SPOT THE SAFETY VIOLATION: Supervisors Should Know Better

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scaffolding hazard

Does this scaffolding look like the work of a competent supervisor?

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In many ways, supervisors are a company’s first line of defence against safety incidents and violations. They’re expected to ensure that workers follow safety rules and to lead by example.

The dangerous makeshift scaffolding depicted in this picture was sent to the Victorian WorkCover Authority in Australia by a safety inspector. It’s clearly an accident waiting to happen. But as the safety inspector put it, “The scariest part about this situation is that the person who put it together has a builder’s licence for projects up to $5 million, a site supervisor’s ticket and safety supervisor’s ticket.”

What kind of example is this supervisor setting for his workers?

It’s bad enough when workers put together improvised equipment on the job. But there’s no excuse for a supervisor to take such shortcuts—especially when proper scaffolding could easily have been used for this job.

3 Steps to Ensure Supervisor Competency

You can’t simply make an employee a supervisor without ensuring that they’re qualified and competent to supervise workers. For example, the OHS laws may impose specific duties on supervisors. So you must ensure that supervisors understand these duties as well as the safety rules and procedures in your OHS program and the hazards in the workplace.

To ensure that your supervisors are competent, take these three steps:

Step #1: ID supervisors. First, identify who in your workplace would be considered “supervisors” under the OHS law. But note that supervisor status isn’t based on job title but actual functions. So someone who doesn’t have a supervisory-type title, such as supervisor, plant manager or foreman, may still be considered a supervisor under the OHS law and thus need training. What should you look at in determining whether someone qualifies as a “supervisor”? Consider whether the person has supervisory authority, such as the power to hire and fire; promote and discipline; or schedule work.

Step #2: Train supervisors. Provide proper training to those individuals you’ve identified as supervisors to ensure that they can fulfill their supervisory duties. Such training should cover, at a minimum:

  • Requirements for supervisors under the OHS laws;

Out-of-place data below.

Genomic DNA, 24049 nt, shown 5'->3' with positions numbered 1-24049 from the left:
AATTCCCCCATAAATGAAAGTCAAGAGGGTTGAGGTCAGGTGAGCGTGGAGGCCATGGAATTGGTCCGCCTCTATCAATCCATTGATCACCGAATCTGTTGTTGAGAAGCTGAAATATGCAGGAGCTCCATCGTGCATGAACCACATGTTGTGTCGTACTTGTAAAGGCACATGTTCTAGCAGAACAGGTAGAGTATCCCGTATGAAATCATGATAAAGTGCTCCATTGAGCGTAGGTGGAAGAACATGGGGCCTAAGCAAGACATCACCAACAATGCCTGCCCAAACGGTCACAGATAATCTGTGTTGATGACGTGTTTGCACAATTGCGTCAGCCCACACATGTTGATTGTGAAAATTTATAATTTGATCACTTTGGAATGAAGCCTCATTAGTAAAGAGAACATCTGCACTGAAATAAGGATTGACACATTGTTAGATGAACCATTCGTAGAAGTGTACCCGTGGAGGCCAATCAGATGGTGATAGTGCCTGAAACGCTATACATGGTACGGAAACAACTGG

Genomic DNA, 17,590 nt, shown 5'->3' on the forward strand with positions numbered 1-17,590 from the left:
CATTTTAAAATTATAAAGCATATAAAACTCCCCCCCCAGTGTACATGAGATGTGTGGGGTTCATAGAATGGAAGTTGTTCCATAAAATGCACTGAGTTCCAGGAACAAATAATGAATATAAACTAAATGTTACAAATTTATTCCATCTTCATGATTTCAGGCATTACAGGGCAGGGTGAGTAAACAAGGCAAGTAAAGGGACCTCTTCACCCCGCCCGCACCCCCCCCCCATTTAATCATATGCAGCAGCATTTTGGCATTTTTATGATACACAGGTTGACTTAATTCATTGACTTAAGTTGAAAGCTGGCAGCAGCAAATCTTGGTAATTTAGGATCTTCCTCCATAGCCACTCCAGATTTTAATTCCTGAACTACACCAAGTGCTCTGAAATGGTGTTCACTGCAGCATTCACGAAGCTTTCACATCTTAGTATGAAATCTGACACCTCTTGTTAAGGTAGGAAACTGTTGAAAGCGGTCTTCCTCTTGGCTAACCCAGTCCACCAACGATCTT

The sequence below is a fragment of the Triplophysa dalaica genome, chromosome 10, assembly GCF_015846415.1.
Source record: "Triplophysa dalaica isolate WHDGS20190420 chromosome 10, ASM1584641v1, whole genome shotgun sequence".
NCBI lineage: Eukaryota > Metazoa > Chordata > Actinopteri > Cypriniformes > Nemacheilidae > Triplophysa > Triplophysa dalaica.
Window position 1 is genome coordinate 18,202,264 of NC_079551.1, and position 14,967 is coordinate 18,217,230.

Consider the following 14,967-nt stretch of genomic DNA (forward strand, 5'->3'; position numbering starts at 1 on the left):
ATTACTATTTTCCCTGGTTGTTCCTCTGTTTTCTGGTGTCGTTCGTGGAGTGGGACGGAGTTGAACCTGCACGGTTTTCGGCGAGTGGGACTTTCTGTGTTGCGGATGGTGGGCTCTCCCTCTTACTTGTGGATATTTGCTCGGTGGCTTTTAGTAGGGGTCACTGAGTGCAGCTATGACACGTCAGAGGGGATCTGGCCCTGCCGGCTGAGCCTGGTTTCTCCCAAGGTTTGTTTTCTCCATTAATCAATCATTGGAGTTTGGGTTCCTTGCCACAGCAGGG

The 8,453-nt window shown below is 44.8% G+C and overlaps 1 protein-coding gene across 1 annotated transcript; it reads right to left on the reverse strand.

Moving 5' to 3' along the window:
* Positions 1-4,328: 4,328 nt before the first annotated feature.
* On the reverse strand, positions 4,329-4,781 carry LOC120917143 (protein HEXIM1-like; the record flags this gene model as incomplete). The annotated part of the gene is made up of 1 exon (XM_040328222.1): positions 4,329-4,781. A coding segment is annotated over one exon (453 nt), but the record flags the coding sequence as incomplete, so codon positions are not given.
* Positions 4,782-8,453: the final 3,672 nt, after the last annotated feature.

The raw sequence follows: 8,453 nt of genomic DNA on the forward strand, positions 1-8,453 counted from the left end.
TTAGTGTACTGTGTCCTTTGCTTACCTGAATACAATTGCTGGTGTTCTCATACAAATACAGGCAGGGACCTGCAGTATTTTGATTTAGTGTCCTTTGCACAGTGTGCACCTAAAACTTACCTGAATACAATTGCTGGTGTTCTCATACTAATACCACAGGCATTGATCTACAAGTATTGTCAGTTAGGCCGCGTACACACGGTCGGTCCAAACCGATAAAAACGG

• The Internal Responsibility System and roles of employers, workers and supervisors in it;
  • Rights and responsibilities of workers, including work refusals and the supervisor’s duties in handing refusals;
  • The company’s OHS program, including roles, duties and responsibilities;
  • Risk management;
  • Hazard assessment;
  • Safe work procedures, including why each step in a procedure is required;
  • Workplace inspections;
  • Incident investigations;
  • Near miss reporting;
  • Emergency procedures;
  • WHMIS/GHS;
  • PPE; and
  • Dealing with safety infractions by workers.

Step #3: Test supervisors. As with workers, you can’t assume that supervisors understand their training. So test them afterwards to ensure that they understood their training and verify they’re able to provide competent supervision. For example, review their work to make sure that they’re applying what they learned. (Use this Supervisor Competency Checklist to evaluate whether your supervisor training is effective.)

If a supervisor isn’t adequately trained and fails to fulfill his safety duties, your company may be held liable for this failure.

Example: A safety officer saw two workers and a supervisor on a steeply sloped roof without any fall protection while distributing materials received by crane. The employer was penalized for a fall protection violation.

The BC Workers’ Compensation Appeals Tribunal rejected the employer’s due diligence defence, finding that it didn’t take adequate steps as to its supervisors. The Tribunal explained that part of an employer’s duty to provide adequate supervision was to ensure that those with supervisory duties got the necessary supervisor training and had the attitude necessary to ensure safety in the workplace.

Here, the supervisor in question hadn’t received all of his supervisory training before starting work as a supervisor. He also said he wasn’t sure how seriously he took safety and discipline. For example, when the officer asked the supervisor why they weren’t using fall protection, he said he “knew better but the crane was charging by the hour” [WCAT-2014-00331 (Re), [2014] CanLII 44460 (BC WCAT), Jan. 31, 2014].

The OHS Insider’s Supervisor Compliance Centre has many articles, tools and other resources on supervisors, such as seven lessons on supervisors and due diligence.

And our sister site, SafetySmart, has many tools to make your supervisors’ jobs easier, such as safety talks, leader sheets, quizzes, online training and injury tracking forms.